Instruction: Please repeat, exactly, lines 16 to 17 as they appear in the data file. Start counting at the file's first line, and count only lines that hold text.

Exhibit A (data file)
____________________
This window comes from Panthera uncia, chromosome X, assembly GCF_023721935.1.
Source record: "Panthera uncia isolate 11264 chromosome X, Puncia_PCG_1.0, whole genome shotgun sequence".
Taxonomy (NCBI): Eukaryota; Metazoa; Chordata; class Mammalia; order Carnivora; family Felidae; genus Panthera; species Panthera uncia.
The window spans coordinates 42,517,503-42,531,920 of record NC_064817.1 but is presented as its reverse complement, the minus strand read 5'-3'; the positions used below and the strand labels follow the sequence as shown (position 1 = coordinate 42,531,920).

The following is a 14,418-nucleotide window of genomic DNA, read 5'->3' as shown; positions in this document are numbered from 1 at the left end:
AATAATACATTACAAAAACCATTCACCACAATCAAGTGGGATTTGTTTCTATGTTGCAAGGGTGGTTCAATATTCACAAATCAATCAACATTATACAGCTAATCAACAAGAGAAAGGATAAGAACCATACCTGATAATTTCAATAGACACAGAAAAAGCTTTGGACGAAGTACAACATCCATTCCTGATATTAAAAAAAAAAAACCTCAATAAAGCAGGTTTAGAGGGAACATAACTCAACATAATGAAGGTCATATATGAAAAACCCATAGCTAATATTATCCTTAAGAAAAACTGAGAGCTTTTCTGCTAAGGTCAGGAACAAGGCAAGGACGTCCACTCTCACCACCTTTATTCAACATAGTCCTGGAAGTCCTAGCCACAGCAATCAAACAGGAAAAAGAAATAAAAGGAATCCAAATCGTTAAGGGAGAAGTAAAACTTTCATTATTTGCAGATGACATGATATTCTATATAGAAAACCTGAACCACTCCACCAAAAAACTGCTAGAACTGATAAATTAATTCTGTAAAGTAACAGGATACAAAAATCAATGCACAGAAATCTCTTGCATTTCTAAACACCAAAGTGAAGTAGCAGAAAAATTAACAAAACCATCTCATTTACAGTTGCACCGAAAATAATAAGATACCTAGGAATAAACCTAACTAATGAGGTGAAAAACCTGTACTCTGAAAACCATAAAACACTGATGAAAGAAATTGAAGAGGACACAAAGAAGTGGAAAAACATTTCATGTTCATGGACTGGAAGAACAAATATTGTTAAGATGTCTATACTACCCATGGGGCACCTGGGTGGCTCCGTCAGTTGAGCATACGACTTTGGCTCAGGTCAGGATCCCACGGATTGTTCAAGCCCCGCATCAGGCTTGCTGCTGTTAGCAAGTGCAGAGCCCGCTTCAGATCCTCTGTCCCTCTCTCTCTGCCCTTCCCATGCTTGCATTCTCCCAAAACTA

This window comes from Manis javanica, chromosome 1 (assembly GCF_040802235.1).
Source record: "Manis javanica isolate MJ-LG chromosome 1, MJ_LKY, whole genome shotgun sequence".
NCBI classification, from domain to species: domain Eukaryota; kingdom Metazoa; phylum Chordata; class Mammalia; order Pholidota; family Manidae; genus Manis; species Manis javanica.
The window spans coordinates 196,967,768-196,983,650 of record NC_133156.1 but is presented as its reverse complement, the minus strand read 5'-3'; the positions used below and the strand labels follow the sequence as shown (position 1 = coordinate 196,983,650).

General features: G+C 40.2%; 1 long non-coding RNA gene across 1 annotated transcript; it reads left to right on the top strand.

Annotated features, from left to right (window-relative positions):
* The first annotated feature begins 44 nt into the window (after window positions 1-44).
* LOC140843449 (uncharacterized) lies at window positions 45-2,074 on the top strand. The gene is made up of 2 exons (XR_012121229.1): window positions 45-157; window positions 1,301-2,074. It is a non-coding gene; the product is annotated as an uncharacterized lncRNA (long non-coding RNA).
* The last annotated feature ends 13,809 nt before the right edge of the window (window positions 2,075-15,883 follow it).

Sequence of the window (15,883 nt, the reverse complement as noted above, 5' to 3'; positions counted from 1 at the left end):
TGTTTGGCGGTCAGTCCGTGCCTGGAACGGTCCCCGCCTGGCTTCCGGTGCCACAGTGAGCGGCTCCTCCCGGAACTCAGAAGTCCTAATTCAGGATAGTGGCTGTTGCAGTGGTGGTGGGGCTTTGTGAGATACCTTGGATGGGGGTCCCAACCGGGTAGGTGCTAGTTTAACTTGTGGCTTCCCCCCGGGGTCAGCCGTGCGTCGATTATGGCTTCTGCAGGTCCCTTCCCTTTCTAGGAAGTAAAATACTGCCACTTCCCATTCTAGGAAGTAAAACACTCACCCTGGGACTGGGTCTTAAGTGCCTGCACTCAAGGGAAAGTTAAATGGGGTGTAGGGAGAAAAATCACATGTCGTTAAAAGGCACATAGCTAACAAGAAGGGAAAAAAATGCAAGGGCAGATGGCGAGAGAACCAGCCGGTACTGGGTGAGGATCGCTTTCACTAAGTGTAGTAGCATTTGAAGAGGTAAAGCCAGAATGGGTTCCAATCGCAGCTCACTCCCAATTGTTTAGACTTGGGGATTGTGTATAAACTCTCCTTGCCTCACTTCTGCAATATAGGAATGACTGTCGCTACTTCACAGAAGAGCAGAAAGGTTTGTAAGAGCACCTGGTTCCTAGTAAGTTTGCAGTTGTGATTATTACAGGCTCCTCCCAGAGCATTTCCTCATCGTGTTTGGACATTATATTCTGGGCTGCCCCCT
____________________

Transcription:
Sequence of the window (15,883 nt, the reverse complement as noted above, 5' to 3'; positions counted from 1 at the left end):
TGTTTGGCGGTCAGTCCGTGCCTGGAACGGTCCCCGCCTGGCTTCCGGTGCCACAGTGAGCGGCTCCTCCCGGAACTCAGAAGTCCTAATTCAGGATAGTGGCTGTTGCAGTGGTGGTGGGGCTTTGTGAGATACCTTGGATGGGGGTCCCAACCGGGTAGGTGCTAGTTTAACTTGTGGCTTCCCCCCGGGGTCAGCCGTGCGTCGATTATGGCTTCTGCAGGTCCCTTCCCTTTCTAGGAAGTAAAATACTGCCACTTCCCATTCTAGGAAGTAAAACACTCACCCTGGGACTGGGTCTTAAGTGCCTGCACTCAAGGGAAAGTTAAATGGGGTGTAGGGAGAAAAATCACATGTCGTTAAAAGGCACATAGCTAACAAGAAGGGAAAAAAATGCAAGGGCAGATGGCGAGAGAACCAGCCGGTACTGGGTGAGGATCGCTTTCACTAAGTGTAGTAGCATTTGAAGAGGTAAAGCCAGAATGGGTTCCAATCGCAGCTCACTCCCAATTGTTTAGACTTGGGGATTGTGTATAAACTCTCCTTGCCTCACTTCTGCAATATAGGAATGACTGTCGCTACTTCACAGAAGAGCAGAAAGGTTTGTAAGAGCACCTGGTTCCTAGTAAGTTTGCAGTTGTGATTATTACAGGCTCCTCCCAGAGCATTTCCTCATCGTGTTTGGACATTATATTCTGGGCTGCCCCCT